Legal scholars Noah Feldman (L) and Pamela Karlan during a House Judiciary Committee hearing on Donald Trump’s impeachment, December 4, 2019 (Alex Brandon/AP)


My discussion with BBC Radio Scotland, during Wednesday’s Judiciary Committee hearings, about the significance and what happens next:

If you don’t consider these charges, when do you consider a possible threat to the US system by a sitting President?

Listen from 1:37.29

The House Judiciary Committee’s impeachment hearings open with a detailed exposition by three of four constitutional legal scholars of the “impeachable offenses” committed by Donald Trump.

The three scholars — Michael Gerhardt, Noah Feldman, and Pamela Karlan — said Trump’s pressure on Ukraine, for investigations to tarnish Presidential candidate Joe Biden and to cover up Russia’s involvement in the 2016 US elections, clearly met the definition of an impeachable abuse of power.

Citing and reinforcing the 17 current and former US officials who testified to the House Intelligence Committee, the lawyers said Trump’s campaign threatened both national security and the US Constitution.

The scholars said the abuse of power met the Constitutional definition of an impeachable offense of “bribery”. They also said that Trump had obstructed Congress with his orders to current and former officials not to comply with subpoenas, and Judiciary Committee chair Rep. Jerry Nadler pointed to an obstruction of justice charge over Trump’s efforts to block the Trump-Russia inquiry of Special Counsel Robert Mueller.

A fourth lawyer, Jonathan Turley, propped up the Republicans by insisting that the impeachment process was moving too quickly and was based on “wafer-thin” evidence.

The Judiciary Committee, having received the report of the Intelligence Committee, is considering whether to draft articles of impeachment. If it approves the articles, following another hearing next week, the full House could vote on impeachment before the Christmas recess.

Gerhardt summarized the analysis of the trio of legal scholars: “If what we’re talking about is not impeachable, then nothing is impeachable. This is precisely the misconduct that the framers created the Constitution, including impeachment, to protect against.”

Feldman cited Trump’s quid pro quo — suspending a White House visit by President Volodymyr Zelenskiy and freezing $391 million of securitya assistance until investigations were announced — to argue: “The essential definition of high crimes and misdemeanors is the abuse of office. The framers considered the office of the presidency to be a public trust.”

And Karlan — pushing back the attempt of the ranking Republican, Rep. Doug Collins, to belittle the lawyers as uninformed and irrelevant — explained: “If you conclude that he asked for the investigation of Vice President Biden and his son [Hunter, a board member with Ukraine gas company Burisma] for political reasons, that is to aid his re-election, then, yes, you have bribery here.”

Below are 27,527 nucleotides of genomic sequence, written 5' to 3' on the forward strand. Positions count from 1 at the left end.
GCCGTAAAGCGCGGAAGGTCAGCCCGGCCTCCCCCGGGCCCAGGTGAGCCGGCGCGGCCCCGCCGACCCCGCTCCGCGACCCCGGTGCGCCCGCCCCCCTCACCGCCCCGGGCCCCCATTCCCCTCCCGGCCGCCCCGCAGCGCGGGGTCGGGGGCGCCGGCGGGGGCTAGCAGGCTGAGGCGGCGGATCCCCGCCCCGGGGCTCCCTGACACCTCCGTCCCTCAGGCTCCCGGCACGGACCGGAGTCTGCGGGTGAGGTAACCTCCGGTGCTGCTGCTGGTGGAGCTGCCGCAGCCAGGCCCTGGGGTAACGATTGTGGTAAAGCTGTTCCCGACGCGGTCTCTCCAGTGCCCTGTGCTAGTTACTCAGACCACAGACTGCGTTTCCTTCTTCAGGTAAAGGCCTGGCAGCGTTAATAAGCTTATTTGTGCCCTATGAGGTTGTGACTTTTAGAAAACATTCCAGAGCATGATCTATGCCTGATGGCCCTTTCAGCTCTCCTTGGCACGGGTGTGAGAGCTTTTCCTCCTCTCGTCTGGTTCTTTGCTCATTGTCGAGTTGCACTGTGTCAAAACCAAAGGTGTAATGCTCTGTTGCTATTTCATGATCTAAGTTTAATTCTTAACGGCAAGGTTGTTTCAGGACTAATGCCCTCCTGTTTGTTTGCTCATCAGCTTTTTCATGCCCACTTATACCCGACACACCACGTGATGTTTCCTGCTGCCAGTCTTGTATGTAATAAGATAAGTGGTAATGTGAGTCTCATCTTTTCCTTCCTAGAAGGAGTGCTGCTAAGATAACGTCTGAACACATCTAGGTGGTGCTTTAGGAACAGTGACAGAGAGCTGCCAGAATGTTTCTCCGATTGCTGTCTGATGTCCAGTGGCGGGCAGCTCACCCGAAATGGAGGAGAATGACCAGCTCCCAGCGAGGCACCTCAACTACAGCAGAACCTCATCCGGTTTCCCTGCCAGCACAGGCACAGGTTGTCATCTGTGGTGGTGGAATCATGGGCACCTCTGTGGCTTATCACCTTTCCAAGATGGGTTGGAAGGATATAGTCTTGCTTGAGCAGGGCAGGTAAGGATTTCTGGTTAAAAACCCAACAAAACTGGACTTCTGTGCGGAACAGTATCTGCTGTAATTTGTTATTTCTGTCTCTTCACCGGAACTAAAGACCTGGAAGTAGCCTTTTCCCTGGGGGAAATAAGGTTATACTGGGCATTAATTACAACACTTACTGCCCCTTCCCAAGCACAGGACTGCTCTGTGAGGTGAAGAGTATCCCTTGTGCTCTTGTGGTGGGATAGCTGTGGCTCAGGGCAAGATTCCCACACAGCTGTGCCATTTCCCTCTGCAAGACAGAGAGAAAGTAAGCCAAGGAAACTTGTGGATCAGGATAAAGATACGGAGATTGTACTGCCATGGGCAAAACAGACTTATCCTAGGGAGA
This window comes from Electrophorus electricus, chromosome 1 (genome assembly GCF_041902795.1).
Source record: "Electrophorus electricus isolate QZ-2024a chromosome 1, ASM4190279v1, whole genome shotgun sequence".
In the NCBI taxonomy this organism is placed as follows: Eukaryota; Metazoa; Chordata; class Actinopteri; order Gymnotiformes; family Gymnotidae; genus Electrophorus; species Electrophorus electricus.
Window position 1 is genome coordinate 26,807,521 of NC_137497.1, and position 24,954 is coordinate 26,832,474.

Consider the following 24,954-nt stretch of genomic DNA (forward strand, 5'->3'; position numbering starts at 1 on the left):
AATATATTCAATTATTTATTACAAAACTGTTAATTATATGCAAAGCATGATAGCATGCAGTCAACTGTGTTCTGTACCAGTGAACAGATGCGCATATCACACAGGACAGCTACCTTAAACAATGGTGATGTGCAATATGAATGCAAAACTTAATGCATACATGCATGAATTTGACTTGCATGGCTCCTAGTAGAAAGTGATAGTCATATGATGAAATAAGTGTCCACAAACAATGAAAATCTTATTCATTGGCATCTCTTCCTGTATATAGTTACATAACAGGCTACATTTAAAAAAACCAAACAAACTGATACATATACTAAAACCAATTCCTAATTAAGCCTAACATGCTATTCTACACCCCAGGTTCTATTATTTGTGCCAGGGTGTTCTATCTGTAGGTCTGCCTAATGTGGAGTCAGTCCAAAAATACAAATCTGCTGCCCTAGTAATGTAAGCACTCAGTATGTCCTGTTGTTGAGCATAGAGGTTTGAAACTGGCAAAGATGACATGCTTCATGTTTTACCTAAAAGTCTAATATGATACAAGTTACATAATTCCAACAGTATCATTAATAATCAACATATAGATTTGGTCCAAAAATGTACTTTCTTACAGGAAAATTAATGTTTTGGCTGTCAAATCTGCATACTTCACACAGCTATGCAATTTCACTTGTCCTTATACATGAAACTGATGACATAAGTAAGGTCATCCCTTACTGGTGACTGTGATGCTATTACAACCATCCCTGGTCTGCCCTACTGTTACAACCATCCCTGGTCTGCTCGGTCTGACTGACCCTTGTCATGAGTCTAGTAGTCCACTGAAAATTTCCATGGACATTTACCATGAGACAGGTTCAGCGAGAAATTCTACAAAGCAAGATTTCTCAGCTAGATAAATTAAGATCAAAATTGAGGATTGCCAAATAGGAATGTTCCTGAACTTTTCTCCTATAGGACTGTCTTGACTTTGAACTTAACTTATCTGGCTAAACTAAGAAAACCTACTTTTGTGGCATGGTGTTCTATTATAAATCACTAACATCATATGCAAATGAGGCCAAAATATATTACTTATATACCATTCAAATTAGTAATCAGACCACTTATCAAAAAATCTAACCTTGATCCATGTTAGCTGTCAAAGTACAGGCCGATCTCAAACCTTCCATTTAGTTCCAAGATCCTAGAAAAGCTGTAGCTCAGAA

Turley pushed back, in moments designed for pro-Trump outlets like Fox TV, that it was the Democrats abusing power rather than Trump: “If you’re going to accuse a president of bribery, you need to make it stick, because you’re trying to remove a duly elected president of the United States.”

“Sham”: GOP’s Tactic to Avoid Evidence and Analysis

Democrat members of the Committee focused on questions to bolster the evidence accumulated since the impeachment inquiry opened in September, spurring by a formal complaint over Trump’s July 25 call with Zelenskiy.

Republicans continued the tactic of avoiding the evidence and attacking the inquiry. “A railroad job” and “a waste of time”, Collins said in a rambling statement.

The White House echoed the effort, with Press Secretary Stephanie Grisham accusing the Democrats, Gerhardt, Feldman, and Karlan of “political bias” in a “sham process”. Trump, or his staff, spent the day retweeting criticisms from their House allies.

Returning from a NATO meeting in the UK, in which he was upstaged and ridiculed by other leaders, Trump ended the day: “The Democrats should apologize to the American people!”

Melania Trump even pitched in, seeking advantage from Karlan’s example of the Constitution’s distinction between a monarch’s powers and Presidential authority: “The President can name his son Barron; he can’t make him a baron.”

Karlan said later in the proceedings, “It was wrong of me to do that,” and added that she hoped Donald Trump would also apologize for his actions.